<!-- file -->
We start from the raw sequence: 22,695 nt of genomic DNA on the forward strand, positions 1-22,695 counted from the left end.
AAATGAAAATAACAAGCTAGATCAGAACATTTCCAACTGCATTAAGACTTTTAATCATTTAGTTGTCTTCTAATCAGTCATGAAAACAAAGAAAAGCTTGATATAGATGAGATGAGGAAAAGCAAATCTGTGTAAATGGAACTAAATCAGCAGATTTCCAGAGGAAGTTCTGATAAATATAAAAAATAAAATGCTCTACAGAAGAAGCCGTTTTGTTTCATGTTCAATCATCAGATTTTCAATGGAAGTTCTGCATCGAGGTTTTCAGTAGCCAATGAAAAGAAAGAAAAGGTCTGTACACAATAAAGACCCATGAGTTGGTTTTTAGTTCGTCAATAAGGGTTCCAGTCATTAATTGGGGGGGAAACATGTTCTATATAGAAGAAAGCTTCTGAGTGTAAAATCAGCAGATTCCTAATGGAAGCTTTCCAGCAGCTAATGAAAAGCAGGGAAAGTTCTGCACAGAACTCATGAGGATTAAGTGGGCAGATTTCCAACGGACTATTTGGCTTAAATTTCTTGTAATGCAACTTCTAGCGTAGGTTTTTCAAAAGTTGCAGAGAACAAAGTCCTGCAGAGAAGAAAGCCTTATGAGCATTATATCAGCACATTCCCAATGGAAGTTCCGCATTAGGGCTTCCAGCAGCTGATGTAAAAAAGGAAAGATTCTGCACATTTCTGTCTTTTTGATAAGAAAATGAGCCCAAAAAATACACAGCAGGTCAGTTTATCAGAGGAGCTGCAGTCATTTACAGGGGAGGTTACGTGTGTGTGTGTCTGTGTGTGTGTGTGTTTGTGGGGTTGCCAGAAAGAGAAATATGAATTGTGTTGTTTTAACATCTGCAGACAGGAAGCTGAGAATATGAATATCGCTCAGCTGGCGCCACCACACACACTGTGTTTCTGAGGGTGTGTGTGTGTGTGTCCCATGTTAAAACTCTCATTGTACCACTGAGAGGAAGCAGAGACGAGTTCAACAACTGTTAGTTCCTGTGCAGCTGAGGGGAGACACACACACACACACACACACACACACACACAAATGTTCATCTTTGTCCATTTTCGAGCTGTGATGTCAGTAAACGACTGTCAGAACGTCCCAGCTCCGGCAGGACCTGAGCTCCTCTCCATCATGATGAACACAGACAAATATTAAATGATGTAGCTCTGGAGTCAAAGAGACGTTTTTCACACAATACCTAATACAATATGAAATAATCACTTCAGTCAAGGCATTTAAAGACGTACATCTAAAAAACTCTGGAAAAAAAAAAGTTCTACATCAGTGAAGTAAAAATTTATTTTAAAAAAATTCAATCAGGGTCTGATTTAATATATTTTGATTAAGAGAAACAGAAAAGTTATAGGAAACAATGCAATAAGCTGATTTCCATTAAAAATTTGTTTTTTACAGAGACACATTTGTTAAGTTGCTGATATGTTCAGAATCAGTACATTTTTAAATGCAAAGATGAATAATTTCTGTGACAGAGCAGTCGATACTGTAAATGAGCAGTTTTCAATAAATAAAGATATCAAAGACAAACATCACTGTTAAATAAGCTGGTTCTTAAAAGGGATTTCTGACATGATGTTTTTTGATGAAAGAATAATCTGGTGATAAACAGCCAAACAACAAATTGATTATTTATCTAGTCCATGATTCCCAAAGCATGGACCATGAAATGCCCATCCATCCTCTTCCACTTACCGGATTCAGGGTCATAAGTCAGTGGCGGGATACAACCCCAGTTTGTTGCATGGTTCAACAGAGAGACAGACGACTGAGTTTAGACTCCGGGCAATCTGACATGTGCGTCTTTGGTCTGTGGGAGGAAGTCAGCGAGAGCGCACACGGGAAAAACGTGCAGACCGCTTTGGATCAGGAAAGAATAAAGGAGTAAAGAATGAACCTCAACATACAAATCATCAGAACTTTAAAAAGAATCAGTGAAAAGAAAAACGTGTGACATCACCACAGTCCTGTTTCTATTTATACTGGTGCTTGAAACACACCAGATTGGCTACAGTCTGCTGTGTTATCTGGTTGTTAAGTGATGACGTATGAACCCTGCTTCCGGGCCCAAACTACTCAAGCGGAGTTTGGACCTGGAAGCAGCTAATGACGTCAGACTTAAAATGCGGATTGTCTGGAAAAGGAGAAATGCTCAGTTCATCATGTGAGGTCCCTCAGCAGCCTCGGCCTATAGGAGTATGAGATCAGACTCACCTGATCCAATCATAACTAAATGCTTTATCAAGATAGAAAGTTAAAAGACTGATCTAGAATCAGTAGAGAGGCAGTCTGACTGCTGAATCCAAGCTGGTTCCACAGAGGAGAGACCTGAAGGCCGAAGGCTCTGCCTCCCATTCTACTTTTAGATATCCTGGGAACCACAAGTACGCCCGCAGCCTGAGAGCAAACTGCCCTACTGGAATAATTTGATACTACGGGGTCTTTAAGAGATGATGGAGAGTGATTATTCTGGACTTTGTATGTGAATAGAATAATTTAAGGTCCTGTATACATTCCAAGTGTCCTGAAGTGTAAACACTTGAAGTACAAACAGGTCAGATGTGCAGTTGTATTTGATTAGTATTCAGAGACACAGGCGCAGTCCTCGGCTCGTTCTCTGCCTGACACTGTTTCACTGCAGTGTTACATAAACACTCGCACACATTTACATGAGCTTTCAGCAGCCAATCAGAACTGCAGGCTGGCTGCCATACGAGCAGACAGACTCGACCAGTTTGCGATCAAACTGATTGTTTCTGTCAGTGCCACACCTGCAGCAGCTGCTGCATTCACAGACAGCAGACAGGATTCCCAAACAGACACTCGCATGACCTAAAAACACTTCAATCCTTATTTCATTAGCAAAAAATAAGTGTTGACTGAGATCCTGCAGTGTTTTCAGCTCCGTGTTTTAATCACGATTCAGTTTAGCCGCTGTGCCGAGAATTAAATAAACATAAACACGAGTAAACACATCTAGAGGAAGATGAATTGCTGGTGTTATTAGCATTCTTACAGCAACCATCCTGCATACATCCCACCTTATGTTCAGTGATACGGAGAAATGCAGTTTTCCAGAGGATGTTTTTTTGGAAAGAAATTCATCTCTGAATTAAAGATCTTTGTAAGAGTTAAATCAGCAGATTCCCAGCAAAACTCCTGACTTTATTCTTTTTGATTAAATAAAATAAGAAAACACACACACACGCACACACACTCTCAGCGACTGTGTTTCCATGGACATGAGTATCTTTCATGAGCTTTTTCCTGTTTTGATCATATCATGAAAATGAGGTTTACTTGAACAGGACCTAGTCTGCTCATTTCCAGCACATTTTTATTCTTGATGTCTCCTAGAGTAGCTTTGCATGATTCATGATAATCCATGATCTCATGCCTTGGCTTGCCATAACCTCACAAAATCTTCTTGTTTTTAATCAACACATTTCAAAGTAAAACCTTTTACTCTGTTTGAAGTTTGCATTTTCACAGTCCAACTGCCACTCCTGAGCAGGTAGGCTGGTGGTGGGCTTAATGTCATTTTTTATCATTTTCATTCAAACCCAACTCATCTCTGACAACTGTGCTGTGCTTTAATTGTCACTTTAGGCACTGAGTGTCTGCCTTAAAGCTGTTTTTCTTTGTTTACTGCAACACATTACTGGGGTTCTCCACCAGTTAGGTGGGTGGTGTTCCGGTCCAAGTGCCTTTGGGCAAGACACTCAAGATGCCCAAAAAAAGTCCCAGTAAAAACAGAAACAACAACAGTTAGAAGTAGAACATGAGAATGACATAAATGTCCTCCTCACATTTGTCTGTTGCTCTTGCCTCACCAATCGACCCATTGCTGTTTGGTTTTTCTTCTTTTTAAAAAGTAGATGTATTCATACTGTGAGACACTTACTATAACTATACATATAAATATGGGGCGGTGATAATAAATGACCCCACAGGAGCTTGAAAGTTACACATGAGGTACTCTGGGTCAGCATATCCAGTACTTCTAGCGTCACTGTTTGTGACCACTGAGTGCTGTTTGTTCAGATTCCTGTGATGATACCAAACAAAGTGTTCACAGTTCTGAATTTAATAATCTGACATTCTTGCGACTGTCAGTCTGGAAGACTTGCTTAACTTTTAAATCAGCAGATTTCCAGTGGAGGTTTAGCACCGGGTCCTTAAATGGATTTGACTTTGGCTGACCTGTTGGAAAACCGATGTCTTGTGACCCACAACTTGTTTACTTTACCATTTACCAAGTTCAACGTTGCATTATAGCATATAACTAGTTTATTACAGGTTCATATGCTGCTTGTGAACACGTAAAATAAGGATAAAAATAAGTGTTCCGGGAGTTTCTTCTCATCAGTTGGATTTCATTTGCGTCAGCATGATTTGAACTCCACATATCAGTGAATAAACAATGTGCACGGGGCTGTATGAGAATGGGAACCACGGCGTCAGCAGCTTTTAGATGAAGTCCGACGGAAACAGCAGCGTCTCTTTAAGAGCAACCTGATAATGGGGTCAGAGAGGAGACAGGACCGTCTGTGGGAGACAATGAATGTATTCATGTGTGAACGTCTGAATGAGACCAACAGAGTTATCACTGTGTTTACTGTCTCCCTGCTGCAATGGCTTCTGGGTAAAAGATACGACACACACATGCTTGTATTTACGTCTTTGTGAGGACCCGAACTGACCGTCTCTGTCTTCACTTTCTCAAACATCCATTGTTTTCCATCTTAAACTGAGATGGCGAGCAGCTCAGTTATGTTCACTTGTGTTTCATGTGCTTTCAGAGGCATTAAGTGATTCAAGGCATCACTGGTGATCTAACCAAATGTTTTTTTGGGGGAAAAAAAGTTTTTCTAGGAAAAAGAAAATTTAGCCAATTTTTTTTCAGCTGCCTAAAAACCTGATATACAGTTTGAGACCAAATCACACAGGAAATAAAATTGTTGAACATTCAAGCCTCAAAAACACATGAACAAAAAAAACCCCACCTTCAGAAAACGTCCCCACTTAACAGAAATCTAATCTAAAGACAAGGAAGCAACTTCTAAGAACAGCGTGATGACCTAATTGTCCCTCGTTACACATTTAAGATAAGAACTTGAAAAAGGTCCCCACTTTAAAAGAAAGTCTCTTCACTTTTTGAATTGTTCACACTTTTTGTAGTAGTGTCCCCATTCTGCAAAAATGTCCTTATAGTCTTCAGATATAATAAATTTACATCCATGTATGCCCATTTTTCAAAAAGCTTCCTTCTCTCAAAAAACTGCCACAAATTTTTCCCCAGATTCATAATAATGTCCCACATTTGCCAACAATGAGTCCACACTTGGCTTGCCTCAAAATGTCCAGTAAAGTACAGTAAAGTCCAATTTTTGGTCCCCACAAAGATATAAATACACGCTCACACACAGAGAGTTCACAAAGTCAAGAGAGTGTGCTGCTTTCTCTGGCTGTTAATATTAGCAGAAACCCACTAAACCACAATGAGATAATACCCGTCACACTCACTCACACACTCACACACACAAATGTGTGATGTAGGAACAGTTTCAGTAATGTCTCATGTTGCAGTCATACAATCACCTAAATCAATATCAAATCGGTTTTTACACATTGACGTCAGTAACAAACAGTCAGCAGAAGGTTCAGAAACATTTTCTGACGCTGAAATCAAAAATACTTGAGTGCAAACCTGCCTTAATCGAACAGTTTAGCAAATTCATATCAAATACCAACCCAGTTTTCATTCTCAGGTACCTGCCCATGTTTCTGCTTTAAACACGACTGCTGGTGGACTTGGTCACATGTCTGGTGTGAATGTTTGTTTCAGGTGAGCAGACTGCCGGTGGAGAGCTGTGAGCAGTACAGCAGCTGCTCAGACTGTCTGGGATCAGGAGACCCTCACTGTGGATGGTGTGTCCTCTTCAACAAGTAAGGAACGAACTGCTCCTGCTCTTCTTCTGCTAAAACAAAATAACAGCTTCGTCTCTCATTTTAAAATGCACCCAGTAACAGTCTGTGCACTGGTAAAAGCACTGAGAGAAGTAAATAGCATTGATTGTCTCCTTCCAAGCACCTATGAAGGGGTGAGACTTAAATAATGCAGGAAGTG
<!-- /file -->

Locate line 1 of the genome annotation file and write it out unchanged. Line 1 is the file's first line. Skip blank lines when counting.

We start from the raw sequence: 22,695 nt of genomic DNA on the forward strand, positions 1-22,695 counted from the left end.